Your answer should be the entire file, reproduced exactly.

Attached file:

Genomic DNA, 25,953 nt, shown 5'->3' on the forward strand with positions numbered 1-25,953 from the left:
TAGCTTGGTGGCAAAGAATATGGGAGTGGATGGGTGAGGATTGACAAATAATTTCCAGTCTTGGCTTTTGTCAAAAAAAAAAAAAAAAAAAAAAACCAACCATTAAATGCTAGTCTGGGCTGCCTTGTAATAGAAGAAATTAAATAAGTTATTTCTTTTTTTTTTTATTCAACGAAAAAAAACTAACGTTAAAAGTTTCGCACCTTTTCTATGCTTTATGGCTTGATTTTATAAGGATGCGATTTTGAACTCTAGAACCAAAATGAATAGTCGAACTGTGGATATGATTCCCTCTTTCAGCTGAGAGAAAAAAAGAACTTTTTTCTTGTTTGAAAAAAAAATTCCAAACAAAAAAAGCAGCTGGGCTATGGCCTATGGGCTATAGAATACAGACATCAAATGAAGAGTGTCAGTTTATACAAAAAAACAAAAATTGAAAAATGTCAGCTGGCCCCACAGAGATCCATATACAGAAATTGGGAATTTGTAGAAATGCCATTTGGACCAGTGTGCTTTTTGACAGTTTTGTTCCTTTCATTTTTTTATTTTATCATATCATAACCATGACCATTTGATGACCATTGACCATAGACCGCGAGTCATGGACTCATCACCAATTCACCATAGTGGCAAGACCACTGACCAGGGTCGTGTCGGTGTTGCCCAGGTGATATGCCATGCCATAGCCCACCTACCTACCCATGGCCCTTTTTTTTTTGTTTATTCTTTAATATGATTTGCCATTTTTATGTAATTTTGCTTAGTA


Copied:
Genomic DNA, 25,953 nt, shown 5'->3' on the forward strand with positions numbered 1-25,953 from the left:
TAGCTTGGTGGCAAAGAATATGGGAGTGGATGGGTGAGGATTGACAAATAATTTCCAGTCTTGGCTTTTGTCAAAAAAAAAAAAAAAAAAAAAAACCAACCATTAAATGCTAGTCTGGGCTGCCTTGTAATAGAAGAAATTAAATAAGTTATTTCTTTTTTTTTTTATTCAACGAAAAAAAACTAACGTTAAAAGTTTCGCACCTTTTCTATGCTTTATGGCTTGATTTTATAAGGATGCGATTTTGAACTCTAGAACCAAAATGAATAGTCGAACTGTGGATATGATTCCCTCTTTCAGCTGAGAGAAAAAAAGAACTTTTTTCTTGTTTGAAAAAAAAATTCCAAACAAAAAAAGCAGCTGGGCTATGGCCTATGGGCTATAGAATACAGACATCAAATGAAGAGTGTCAGTTTATACAAAAAAACAAAAATTGAAAAATGTCAGCTGGCCCCACAGAGATCCATATACAGAAATTGGGAATTTGTAGAAATGCCATTTGGACCAGTGTGCTTTTTGACAGTTTTGTTCCTTTCATTTTTTTATTTTATCATATCATAACCATGACCATTTGATGACCATTGACCATAGACCGCGAGTCATGGACTCATCACCAATTCACCATAGTGGCAAGACCACTGACCAGGGTCGTGTCGGTGTTGCCCAGGTGATATGCCATGCCATAGCCCACCTACCTACCCATGGCCCTTTTTTTTTTGTTTATTCTTTAATATGATTTGCCATTTTTATGTAATTTTGCTTAGTA